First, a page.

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Footnote 23: The Czech National Theatre Cancels Tchaikovsky over Russia's 'special military operation' in Ukraine
You cannot make this stuff up: Czech media reports the National Theatre will not perform The Slippers because…
A short piece in Czech media outlet Sesnam Zprávy introduces the item as follows (lightly edited for clarity as Czech allows for rather long and winding sentences; translation and emphases mine).
Tchaikovsky’s The Slippers Will Not be Performed at the National Theatre due to the Russian Invasion
Caption reads: ‘We stand with Ukraine and we respect the decision of the directors not to support the story of the “Great” Russian Empire, according to the National Theater.’
Two weeks ago, employees of the National Theater received an internal announcement that next season, due to the Russian invasion of Ukraine, preparations for a performance by Petr Ilyich Tchaikovsky’s The Slippers were canceled.
‘In the context of today’s situation where Russia’s current political leaders are waging a war of aggression against Ukraine, demanding unacceptable imperialistic concessions from an independent [the original is nezávislý, or independent, and the piece’s author, Eva Soukeníková, doesn’t use the term svrchovaný, or sovereign] country. To achieve their absurd and illegal goals, Russia’s current political leaders have caused a humanitarian catastrophe and do not refrain from committing war crimes. The opera takes place in this context and becomes a sensitive issue that cannot be enjoyed while disregarding these events or by pointing out that it is “just a fairy tale”’, writes Per Boye Hansen, the artistic director of the National Theatre, to staff members.
The management of the National Theatre has thus decided not to perform the upcoming opera Cherevichki in the next theater season. ‘We consider it completely inappropriate…to provide pro-Putin propaganda that allows for even the slightest possibility of abusing works of art to provide any justification whatsoever for the criminal intentions and actions of the Russian political leadership’, Hansen continues.
However, in the last paragraph of the internal communication, the artistic director emphasises that ‘doing so constitutes by no means a boycott of Russian arts and culture’. According to Hansen, [Russia] is ‘an integral part of the civilised world and world cultural heritage’.
‘The change in the draft dramaturgical plan, which has not yet been intended for publication, is an internal matter of the National Theatre’, added Tomáš Staněk, a spokesman for the National Theatre. ‘We stand with Ukraine and we respect the decision of the directors not to support the story of the “Great” Russian Empire’, he added.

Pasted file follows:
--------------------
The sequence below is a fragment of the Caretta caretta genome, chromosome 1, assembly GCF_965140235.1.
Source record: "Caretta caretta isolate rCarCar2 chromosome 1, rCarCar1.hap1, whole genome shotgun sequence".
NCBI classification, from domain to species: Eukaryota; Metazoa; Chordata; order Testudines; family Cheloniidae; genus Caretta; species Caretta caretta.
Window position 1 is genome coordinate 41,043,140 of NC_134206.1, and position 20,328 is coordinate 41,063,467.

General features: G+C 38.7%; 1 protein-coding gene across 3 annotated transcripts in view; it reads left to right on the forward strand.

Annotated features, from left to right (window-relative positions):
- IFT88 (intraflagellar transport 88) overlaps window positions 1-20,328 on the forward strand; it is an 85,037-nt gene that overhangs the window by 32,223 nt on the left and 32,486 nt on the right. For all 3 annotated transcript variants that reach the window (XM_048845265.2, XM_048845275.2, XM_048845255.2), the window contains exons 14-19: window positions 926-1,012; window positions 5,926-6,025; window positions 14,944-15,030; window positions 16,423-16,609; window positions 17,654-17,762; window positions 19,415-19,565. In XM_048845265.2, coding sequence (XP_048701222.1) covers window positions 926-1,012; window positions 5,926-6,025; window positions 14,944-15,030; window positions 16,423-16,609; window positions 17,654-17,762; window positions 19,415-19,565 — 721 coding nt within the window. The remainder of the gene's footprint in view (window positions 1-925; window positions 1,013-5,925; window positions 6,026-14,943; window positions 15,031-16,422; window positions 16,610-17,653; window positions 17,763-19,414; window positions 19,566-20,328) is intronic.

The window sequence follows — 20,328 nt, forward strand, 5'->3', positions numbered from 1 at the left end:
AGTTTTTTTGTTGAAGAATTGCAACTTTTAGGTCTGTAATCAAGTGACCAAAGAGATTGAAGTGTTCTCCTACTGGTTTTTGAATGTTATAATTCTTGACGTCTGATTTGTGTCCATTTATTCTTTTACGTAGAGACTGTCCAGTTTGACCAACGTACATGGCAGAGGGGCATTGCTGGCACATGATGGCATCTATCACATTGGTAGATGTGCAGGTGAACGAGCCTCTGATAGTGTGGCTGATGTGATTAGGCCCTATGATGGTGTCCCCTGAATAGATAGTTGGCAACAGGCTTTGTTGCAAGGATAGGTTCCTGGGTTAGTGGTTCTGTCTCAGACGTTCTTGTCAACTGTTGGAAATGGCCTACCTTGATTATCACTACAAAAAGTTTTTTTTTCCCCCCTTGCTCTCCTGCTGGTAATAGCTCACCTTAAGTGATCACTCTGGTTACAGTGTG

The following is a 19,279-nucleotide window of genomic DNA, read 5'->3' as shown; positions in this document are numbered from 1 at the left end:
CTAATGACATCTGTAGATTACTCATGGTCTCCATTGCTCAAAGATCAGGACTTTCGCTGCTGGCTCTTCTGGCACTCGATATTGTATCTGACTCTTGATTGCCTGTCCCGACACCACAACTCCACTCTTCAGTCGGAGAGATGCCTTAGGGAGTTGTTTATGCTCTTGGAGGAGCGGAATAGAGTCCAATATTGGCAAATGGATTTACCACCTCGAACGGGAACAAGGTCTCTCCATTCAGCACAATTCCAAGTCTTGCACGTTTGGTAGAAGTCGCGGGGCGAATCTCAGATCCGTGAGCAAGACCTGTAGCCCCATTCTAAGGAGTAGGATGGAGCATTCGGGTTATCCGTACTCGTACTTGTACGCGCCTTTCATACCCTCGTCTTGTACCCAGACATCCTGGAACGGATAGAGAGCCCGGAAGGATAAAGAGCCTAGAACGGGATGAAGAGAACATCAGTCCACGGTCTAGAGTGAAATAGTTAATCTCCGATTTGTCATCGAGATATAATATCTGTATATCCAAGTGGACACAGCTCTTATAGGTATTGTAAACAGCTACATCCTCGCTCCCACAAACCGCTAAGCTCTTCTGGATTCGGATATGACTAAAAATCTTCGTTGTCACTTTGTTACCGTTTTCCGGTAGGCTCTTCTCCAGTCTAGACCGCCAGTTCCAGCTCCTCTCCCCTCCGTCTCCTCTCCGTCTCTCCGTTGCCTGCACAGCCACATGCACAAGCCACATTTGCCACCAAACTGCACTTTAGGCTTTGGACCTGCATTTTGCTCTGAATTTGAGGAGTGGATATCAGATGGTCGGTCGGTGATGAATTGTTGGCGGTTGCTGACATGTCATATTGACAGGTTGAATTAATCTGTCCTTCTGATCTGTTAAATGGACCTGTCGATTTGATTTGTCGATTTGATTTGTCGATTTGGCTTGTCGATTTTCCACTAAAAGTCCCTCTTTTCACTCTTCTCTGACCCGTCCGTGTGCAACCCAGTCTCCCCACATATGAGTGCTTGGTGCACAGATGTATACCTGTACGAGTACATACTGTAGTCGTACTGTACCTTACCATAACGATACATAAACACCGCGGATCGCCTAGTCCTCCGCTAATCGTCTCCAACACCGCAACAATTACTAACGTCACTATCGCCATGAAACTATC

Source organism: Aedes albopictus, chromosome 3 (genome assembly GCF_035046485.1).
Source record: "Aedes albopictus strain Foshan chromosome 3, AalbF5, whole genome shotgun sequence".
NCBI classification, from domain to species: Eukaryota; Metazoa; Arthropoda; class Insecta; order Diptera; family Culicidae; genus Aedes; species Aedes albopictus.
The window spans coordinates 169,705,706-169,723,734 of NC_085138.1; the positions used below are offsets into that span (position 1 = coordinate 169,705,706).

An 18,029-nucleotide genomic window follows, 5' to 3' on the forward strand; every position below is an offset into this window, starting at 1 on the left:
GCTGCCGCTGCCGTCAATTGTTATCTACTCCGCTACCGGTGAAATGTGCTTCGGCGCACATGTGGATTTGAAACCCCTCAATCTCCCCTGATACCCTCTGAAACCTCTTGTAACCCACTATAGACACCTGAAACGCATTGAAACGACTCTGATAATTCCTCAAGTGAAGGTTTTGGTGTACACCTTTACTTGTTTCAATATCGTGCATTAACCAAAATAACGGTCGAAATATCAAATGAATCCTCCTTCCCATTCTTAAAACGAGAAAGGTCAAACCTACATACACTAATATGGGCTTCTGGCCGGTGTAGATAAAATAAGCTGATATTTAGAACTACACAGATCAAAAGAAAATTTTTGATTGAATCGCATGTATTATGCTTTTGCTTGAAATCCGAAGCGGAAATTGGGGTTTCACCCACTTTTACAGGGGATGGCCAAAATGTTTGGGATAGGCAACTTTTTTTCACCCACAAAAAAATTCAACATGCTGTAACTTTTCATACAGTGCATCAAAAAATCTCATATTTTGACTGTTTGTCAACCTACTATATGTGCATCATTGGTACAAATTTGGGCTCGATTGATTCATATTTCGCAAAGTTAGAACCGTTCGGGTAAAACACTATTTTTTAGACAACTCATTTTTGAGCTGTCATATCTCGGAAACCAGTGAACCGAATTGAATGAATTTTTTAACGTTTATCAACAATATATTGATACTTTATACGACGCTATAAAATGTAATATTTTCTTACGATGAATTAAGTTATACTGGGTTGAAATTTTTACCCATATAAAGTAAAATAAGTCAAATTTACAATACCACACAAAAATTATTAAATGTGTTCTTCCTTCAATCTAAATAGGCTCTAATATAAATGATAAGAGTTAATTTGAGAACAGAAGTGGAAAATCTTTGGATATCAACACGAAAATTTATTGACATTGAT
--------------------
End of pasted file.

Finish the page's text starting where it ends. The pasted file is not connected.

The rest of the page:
‘It's an internal matter, but I’m quite glad it got [leaked] to the public out there. The discussion about what is acceptable in culture, and whether culture has a political role to play [in society], is important’, comments the chief dramaturg Ondřej Hučín for Seznam Zprávy.
‘I don't want to make the opera a culture that relates only to élite spheres and has nothing to do with anything else. This is not the case’, Hučín continues. The planned premiere next season already had a contracted conductor, soloists, and costumes, as well as a set design. At the time of the Russian invasion of Ukraine, the playwright wondered if The Slippers were still ‘appropriate’ on the stage of the National Theatre. After a meeting with director Lukáš Trpišovský and other members of the production team, they unanimously agreed to cancel the production.
In the opinion, spokesmen Staněk and then Hučín point out the number of productions by Russian authors, which are still on the calendar, and will remain part of the schedule, of the National Theatre and its Opera and Ballet companies. They mention specifically performances of Dostoevsky’s Idiot, Tchaikovsky’s Swan Lake, and Prokofiev’s Cinderella.
I’ll restrict myself to a set of brief, if rhetorical, questions: following this ‘logic’ (sic), shouldn’t we kinda, you know, cancel Wagner’s operas because Adolf Hitler liked them?
If so, I move to similarly cancel vegetarianism, abstention, and no-smoking campaigns—for these were all similarly things Hitler endorsed. If you don’t believe me, here’s a wonderful snippet from To Be Or Not To Be, a 1942 movie directed by Ernst Lubitsch (synopsis via Wikipedia, the below dialogue is sourced from here)
Col. Ehrhardt: There’s something seriously wrong with a man who doesn’t drink or smoke.
Lt. Schultz: You mean our Führer?
Watch the movie, it’s hilarious, also, it might get cancelled before too long as well.